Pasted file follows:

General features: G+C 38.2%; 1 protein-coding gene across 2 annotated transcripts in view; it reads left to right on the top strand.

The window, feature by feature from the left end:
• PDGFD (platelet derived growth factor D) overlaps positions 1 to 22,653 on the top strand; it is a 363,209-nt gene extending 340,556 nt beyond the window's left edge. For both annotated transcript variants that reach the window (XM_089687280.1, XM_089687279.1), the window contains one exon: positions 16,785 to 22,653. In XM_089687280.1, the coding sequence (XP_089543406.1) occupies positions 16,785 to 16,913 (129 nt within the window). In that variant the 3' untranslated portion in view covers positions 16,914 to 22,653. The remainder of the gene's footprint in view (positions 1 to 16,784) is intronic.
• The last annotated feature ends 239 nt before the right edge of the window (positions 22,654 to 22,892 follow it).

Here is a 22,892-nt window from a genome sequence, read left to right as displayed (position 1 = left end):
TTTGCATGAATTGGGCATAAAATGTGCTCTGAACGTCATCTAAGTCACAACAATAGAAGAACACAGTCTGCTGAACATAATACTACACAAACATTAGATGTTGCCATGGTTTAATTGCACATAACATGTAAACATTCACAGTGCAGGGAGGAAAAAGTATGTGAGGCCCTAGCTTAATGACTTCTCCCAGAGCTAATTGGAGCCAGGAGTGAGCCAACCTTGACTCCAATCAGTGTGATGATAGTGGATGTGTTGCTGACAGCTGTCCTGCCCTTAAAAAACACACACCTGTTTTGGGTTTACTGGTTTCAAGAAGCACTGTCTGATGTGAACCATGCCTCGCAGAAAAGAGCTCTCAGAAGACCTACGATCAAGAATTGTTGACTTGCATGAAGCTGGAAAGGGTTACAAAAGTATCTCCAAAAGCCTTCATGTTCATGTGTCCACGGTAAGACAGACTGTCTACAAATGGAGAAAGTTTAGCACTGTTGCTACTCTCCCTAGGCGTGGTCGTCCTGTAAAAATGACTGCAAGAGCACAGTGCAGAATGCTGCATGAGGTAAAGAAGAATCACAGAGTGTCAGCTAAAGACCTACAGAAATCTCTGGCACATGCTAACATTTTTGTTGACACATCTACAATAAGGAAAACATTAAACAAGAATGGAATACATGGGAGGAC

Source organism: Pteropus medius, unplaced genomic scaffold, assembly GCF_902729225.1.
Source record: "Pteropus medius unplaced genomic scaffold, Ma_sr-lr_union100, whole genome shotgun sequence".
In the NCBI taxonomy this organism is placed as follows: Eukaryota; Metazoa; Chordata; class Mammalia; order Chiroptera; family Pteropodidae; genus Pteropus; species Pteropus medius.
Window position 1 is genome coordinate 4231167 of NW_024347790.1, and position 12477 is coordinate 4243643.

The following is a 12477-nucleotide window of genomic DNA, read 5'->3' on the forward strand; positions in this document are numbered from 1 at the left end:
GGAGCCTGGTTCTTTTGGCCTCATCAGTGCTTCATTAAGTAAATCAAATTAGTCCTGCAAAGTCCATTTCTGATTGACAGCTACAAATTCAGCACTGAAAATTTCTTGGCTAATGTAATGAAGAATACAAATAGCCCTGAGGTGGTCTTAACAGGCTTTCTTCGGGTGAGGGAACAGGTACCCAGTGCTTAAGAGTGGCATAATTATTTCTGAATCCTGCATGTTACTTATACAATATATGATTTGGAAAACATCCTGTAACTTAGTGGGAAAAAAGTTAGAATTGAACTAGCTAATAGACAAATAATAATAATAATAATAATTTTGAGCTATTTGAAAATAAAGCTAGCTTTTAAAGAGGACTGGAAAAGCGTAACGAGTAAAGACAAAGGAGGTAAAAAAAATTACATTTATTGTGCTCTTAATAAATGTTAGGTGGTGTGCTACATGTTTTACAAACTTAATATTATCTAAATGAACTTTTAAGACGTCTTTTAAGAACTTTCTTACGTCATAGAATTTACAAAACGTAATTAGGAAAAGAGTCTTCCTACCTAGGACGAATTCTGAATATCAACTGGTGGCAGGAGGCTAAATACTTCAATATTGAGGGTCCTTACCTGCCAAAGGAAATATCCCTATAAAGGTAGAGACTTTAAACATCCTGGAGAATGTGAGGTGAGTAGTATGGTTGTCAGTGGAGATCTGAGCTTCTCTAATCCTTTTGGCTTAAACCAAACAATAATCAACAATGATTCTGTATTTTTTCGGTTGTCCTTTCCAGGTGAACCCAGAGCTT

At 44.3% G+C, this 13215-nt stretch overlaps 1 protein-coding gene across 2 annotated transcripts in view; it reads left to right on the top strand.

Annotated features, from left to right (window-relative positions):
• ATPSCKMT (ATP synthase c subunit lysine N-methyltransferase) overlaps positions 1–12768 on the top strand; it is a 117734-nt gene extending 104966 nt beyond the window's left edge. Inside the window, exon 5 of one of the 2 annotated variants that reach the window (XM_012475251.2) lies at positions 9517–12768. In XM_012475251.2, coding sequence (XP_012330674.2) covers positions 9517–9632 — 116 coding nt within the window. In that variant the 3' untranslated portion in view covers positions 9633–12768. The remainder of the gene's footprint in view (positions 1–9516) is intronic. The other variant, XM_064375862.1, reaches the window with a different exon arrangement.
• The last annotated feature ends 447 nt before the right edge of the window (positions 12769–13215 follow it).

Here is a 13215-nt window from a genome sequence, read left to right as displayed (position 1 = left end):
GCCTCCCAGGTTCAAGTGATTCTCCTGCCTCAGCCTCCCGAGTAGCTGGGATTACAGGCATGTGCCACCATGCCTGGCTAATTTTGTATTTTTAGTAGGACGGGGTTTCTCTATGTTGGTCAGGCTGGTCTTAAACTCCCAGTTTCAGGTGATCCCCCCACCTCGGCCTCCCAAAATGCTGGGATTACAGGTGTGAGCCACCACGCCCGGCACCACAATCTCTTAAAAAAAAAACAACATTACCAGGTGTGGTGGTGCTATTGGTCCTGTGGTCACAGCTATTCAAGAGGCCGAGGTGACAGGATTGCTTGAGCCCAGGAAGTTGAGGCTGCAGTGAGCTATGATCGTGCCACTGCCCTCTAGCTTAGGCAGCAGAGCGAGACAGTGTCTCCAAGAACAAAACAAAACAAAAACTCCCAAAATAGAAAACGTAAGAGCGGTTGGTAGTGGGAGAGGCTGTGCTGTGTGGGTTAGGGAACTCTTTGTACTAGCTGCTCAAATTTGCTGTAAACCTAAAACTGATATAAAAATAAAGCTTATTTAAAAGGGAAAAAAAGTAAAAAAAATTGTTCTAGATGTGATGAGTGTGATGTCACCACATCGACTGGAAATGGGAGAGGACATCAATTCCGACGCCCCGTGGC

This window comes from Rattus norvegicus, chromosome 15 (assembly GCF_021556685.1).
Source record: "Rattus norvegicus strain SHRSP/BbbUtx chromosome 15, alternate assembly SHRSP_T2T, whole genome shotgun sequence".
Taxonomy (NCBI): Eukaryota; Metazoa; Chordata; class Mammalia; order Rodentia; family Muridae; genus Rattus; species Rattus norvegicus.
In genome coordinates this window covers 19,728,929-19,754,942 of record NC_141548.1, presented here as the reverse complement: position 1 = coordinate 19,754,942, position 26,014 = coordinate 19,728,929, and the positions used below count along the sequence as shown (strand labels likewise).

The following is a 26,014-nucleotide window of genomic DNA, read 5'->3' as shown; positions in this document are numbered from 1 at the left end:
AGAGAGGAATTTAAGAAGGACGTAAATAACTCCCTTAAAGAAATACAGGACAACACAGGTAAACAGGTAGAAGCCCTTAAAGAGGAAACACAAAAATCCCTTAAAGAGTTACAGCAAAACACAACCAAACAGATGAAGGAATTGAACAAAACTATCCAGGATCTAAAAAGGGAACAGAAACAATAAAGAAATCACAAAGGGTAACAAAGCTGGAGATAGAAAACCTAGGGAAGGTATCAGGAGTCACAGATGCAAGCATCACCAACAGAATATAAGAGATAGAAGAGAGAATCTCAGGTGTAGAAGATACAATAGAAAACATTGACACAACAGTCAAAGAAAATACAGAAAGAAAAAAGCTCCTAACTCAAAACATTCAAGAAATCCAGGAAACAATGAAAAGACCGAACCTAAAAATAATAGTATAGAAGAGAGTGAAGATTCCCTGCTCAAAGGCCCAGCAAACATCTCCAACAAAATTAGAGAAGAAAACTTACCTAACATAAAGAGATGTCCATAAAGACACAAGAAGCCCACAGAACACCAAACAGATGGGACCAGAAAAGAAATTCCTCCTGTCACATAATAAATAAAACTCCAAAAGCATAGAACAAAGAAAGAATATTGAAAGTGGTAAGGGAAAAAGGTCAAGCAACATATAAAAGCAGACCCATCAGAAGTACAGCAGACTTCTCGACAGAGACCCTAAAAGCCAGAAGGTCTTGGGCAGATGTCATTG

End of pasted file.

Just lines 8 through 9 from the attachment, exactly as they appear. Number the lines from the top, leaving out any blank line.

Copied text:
Source record: "Pteropus medius unplaced genomic scaffold, Ma_sr-lr_union100, whole genome shotgun sequence".
In the NCBI taxonomy this organism is placed as follows: Eukaryota; Metazoa; Chordata; class Mammalia; order Chiroptera; family Pteropodidae; genus Pteropus; species Pteropus medius.